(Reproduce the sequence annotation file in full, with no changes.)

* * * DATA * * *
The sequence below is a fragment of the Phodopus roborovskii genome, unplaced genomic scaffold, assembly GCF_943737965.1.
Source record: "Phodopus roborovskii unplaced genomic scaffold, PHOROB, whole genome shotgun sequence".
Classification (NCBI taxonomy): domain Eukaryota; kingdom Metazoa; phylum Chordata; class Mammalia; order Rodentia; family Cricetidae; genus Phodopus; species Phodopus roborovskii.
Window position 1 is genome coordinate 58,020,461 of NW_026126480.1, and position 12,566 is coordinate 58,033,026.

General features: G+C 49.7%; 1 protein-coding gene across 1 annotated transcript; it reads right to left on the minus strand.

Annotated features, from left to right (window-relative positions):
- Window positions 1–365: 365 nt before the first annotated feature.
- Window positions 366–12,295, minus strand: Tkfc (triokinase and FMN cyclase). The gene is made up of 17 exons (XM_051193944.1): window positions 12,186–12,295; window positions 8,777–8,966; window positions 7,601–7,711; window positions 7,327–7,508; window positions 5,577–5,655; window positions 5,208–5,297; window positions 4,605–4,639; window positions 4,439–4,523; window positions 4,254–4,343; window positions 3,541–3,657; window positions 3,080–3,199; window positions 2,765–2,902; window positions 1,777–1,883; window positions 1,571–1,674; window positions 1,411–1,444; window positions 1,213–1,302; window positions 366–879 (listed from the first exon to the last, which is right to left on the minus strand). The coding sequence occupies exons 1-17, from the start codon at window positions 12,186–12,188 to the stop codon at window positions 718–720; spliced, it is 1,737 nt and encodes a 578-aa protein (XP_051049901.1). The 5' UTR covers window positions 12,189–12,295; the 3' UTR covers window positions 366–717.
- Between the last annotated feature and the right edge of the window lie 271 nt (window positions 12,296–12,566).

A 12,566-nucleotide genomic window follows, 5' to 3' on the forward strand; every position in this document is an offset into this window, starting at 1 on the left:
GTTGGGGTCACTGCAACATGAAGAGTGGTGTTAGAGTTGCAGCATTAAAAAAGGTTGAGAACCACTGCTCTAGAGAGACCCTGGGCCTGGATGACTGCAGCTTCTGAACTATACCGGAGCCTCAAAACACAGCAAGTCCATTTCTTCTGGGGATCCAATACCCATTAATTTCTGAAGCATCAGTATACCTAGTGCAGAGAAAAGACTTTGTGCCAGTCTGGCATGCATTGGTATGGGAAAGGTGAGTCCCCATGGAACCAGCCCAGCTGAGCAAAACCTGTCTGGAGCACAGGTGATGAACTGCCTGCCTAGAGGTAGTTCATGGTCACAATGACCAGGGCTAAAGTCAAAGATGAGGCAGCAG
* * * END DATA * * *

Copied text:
The sequence below is a fragment of the Phodopus roborovskii genome, unplaced genomic scaffold, assembly GCF_943737965.1.
Source record: "Phodopus roborovskii unplaced genomic scaffold, PHOROB, whole genome shotgun sequence".
Classification (NCBI taxonomy): domain Eukaryota; kingdom Metazoa; phylum Chordata; class Mammalia; order Rodentia; family Cricetidae; genus Phodopus; species Phodopus roborovskii.
Window position 1 is genome coordinate 58,020,461 of NW_026126480.1, and position 12,566 is coordinate 58,033,026.

General features: G+C 49.7%; 1 protein-coding gene across 1 annotated transcript; it reads right to left on the minus strand.

Annotated features, from left to right (window-relative positions):
- Window positions 1–365: 365 nt before the first annotated feature.
- Window positions 366–12,295, minus strand: Tkfc (triokinase and FMN cyclase). The gene is made up of 17 exons (XM_051193944.1): window positions 12,186–12,295; window positions 8,777–8,966; window positions 7,601–7,711; window positions 7,327–7,508; window positions 5,577–5,655; window positions 5,208–5,297; window positions 4,605–4,639; window positions 4,439–4,523; window positions 4,254–4,343; window positions 3,541–3,657; window positions 3,080–3,199; window positions 2,765–2,902; window positions 1,777–1,883; window positions 1,571–1,674; window positions 1,411–1,444; window positions 1,213–1,302; window positions 366–879 (listed from the first exon to the last, which is right to left on the minus strand). The coding sequence occupies exons 1-17, from the start codon at window positions 12,186–12,188 to the stop codon at window positions 718–720; spliced, it is 1,737 nt and encodes a 578-aa protein (XP_051049901.1). The 5' UTR covers window positions 12,189–12,295; the 3' UTR covers window positions 366–717.
- Between the last annotated feature and the right edge of the window lie 271 nt (window positions 12,296–12,566).

A 12,566-nucleotide genomic window follows, 5' to 3' on the forward strand; every position in this document is an offset into this window, starting at 1 on the left:
GTTGGGGTCACTGCAACATGAAGAGTGGTGTTAGAGTTGCAGCATTAAAAAAGGTTGAGAACCACTGCTCTAGAGAGACCCTGGGCCTGGATGACTGCAGCTTCTGAACTATACCGGAGCCTCAAAACACAGCAAGTCCATTTCTTCTGGGGATCCAATACCCATTAATTTCTGAAGCATCAGTATACCTAGTGCAGAGAAAAGACTTTGTGCCAGTCTGGCATGCATTGGTATGGGAAAGGTGAGTCCCCATGGAACCAGCCCAGCTGAGCAAAACCTGTCTGGAGCACAGGTGATGAACTGCCTGCCTAGAGGTAGTTCATGGTCACAATGACCAGGGCTAAAGTCAAAGATGAGGCAGCAG